"Take the number of vehicles in the field, A. Multiply by the probable rate of failure, B. Multiply by the average out-of-court settlement, C," Norton calmly explains. "A times B times C equals X.

"If X is less than the cost of a recall, we don't do one."

It's macabre to the extreme, but there's an innate rationality to the logic of allowing bad things to happen. After all, car manufacturers, like airlines, are in the business of risk management. It's part and parcel of their existence that they take calculated risks, some of which will affect the sanctity of life for a few, very unlucky individuals...

Thursday, 8 April 2010

BA will fly high with Iberia deal

Full article on

Just like the bookies, the City has a remarkable knack for getting to the nub of an issue. It seems whenever the serious matter of money is concerned, the invisible hand of the market has an almost transcendental capacity for clairvoyance – far more so than the meanderings of journalists or pundits.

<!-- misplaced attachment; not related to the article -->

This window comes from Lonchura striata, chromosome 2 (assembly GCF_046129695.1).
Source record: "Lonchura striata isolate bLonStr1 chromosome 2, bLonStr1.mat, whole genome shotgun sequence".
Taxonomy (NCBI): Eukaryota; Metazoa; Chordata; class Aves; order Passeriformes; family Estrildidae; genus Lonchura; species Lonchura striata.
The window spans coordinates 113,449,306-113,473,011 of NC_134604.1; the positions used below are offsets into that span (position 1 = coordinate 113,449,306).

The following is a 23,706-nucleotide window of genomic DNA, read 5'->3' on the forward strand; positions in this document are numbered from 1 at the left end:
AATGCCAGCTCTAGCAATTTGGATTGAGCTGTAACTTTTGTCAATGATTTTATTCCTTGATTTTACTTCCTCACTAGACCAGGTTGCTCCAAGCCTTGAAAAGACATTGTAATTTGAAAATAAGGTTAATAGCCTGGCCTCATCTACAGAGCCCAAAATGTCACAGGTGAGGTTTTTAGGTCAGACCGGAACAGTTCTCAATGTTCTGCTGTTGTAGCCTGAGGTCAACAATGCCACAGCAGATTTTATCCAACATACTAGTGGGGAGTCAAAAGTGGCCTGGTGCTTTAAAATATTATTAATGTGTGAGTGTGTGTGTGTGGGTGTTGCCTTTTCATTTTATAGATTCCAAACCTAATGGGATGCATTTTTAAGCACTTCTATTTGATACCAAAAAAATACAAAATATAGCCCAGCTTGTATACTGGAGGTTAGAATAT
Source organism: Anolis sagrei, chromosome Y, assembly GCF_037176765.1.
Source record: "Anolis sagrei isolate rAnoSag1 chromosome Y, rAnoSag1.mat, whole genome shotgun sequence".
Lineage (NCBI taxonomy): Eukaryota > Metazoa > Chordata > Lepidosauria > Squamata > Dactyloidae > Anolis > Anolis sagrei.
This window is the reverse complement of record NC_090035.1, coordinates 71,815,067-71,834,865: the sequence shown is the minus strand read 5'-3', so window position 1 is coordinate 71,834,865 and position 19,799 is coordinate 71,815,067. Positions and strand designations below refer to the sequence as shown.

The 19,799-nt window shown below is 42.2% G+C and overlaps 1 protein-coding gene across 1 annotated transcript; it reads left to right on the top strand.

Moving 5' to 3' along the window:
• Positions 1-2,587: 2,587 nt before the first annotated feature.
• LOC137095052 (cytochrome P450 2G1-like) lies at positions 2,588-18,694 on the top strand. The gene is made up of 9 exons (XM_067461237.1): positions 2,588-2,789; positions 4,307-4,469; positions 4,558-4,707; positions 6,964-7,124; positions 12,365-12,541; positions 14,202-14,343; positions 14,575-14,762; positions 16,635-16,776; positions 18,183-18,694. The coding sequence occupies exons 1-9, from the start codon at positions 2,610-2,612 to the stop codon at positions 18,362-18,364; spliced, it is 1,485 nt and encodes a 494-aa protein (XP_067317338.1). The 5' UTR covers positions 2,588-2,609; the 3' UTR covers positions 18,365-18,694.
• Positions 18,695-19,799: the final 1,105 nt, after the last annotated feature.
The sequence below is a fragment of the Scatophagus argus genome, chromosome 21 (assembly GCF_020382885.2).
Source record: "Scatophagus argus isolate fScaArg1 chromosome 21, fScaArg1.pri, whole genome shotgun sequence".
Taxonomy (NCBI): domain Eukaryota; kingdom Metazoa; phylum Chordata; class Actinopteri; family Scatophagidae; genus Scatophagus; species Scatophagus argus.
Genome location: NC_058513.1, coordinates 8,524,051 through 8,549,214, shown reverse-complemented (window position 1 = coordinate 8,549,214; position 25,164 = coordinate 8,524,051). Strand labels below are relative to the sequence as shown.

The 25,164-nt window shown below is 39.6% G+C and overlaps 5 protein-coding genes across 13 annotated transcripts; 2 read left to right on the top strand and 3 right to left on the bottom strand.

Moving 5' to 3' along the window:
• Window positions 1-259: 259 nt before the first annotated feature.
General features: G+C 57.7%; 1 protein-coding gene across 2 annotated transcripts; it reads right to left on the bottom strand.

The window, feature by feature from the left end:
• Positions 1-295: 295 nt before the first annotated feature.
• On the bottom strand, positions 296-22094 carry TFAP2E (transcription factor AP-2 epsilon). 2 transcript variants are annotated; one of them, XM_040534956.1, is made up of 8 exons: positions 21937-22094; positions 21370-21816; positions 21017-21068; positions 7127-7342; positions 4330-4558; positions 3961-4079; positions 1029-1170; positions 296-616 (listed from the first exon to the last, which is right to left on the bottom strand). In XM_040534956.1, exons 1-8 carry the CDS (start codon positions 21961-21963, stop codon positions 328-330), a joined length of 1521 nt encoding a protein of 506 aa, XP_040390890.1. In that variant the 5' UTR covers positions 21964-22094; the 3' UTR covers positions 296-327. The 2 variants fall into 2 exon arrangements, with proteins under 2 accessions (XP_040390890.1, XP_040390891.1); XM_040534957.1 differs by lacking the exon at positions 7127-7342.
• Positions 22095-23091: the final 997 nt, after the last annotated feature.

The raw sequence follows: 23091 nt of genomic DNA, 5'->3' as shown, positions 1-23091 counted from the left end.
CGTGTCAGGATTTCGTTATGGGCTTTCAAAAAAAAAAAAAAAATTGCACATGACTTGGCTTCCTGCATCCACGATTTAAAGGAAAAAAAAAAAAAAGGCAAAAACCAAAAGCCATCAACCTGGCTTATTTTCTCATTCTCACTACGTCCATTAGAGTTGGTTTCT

So it was last month, when shares in BA spiked dramatically upon the (one would assume) worrying news that strike talks with Unite had collapsed. And so it will be again today, now that Britain's flag carrier has sealed a crucial merger deal with Spanish airline Iberia.

International Airlines Group, as the new company will be called, is unlikely to win any awards for its name. But the commercial reasoning behind this partnership could not be sturdier, and the synergies it looks set to bring about – estimated to raise a staggering £350m for the airlines every year – should be welcomed with open arms by shareholders, customers and employees. And yes, that includes cabin crew...